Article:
Bailout Social Security? Who’s going to bailout the taxpayers, now that the well is going dry?



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Darryl

posted February 7, 2010 at 6:48 pm


As a not-quite-completely-ready-to-be-a-libertarian-but-leaning-that-way guy, I have to say the answer has never been for government to bail anyone out. Of course, SS should not be “bailed” out–it should receive the money with interest that has been stolen from it by the government. Unfortunately, that the popular approach for paying it back is raising taxes. But that isn’t paying it back! That’s making me pay it back. I didn’t spend that money! Our elected officials did! (Try to make them pay it back–quit laughing…I know, I know…)
Perhaps we are learning the hard way never to trust the government (whether it is America or Rome) to take care of us. When the government wants to take care of you, there is always a not so hidden agenda: the building of empire.



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Chuck

posted February 7, 2010 at 8:02 pm


This is one of the primary reasons why I am not interested in entrusting more of my money to the federal government. The whole concept of “limited government” acknowledges that government has a legitimate role in a free society but that role must be clearly defined and limited as much as possible.



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Scot McKnight

posted February 7, 2010 at 8:13 pm


When will the day come when we get to vote on the budget, and when the Federal Govt has to get a vote to raise the budget?



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BradK

posted February 7, 2010 at 8:58 pm


Scot, you realize that in a democratic republic like we have here in the U.S. we citizens get to vote on the budget every time congressional elections roll around and we choose representatives? Or are you proposing that the U.S. adopt pure democracy as its form of government? If so, that will happen when a constitutional amendment is approved by congress and ratified by the states. I.e. not any time soon.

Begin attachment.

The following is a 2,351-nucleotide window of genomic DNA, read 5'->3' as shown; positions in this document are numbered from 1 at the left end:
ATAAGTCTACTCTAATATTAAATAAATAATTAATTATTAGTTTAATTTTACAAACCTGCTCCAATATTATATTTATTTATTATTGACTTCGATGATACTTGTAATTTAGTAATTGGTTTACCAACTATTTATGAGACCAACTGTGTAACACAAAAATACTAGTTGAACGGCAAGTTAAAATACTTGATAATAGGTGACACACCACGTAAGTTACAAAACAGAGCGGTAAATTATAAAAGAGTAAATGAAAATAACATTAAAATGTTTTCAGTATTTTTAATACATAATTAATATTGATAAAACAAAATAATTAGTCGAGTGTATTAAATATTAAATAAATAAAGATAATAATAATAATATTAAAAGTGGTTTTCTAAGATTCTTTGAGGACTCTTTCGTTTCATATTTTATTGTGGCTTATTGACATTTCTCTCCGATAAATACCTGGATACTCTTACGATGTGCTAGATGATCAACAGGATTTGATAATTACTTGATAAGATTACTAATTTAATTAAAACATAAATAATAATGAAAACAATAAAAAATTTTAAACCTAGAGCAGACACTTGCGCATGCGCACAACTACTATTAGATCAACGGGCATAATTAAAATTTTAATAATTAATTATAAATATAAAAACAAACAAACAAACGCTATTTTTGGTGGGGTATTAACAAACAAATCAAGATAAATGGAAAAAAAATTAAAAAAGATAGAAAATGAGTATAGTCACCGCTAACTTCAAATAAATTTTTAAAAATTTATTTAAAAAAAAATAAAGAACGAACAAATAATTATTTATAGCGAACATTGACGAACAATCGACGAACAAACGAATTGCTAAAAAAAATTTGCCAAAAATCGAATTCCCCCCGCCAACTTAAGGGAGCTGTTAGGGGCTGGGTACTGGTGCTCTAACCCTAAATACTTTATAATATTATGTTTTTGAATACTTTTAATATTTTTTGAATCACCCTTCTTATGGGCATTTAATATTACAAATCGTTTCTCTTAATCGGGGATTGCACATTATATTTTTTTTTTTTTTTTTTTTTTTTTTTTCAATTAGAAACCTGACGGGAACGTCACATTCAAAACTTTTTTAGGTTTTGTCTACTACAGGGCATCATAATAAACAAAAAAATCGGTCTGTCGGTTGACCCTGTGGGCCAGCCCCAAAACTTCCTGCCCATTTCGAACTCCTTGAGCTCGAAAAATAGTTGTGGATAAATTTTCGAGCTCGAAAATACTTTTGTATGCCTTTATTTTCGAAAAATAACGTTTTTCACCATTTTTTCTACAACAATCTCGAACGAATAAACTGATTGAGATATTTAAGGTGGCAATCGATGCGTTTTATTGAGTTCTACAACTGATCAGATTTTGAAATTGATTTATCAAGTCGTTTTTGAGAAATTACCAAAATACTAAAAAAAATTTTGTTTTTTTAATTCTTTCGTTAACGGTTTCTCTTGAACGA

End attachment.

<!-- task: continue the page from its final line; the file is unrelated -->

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Diane

posted February 8, 2010 at 8:24 am


Dear Michael (#2),
I agree that it was grossly immoral–and should be illegal–for the govt to use our social security money for other things. However, to think the Good Samaritan model will work means a strong believe in the willingness of 21st century people to be more individually generous than history indicates they would be. Before the new Deal, many, many old people never retired. They worked until they died. If you read, for example, even such a simple piece of popular literature as Nancy’s Mysterious Letter, a Nancy Drew mystery written in 1931, Nancy and her teenage chums literally laugh at the idea of their postman retiring–it’s unthinkable. Poor people stayed in harness and tough luck. If you read the sociological study, Middletown In Transition, which discusses how Middletown (actually Muncie, Indiana) coped with charitable needs during the Depression–the kindest words are crisis and inadequacy; personal charity didn’t come near to working and the wealthy Ball family simply wouldn’t help (even though they could have) past a certain point–things were bad until the federal gov’t came in with sufficient funding and a workable bureaucracy. The government–until recent years when it was looted–hds not in the prior 60 years been the problem. The gov’t should not do everything, but it does many things right and well. We need public-private partnership. The problem has been the absurd RHETORIC that constantly lies and says gov’t does nothing right. That rhetoric is destroying our country.
As for Social security–you and I paid for it; it’s not a charity; we need to demand it and to demand that our government start functioning again as it did from 1932 to 2000: no not perfectly, but reasonably and responsibly.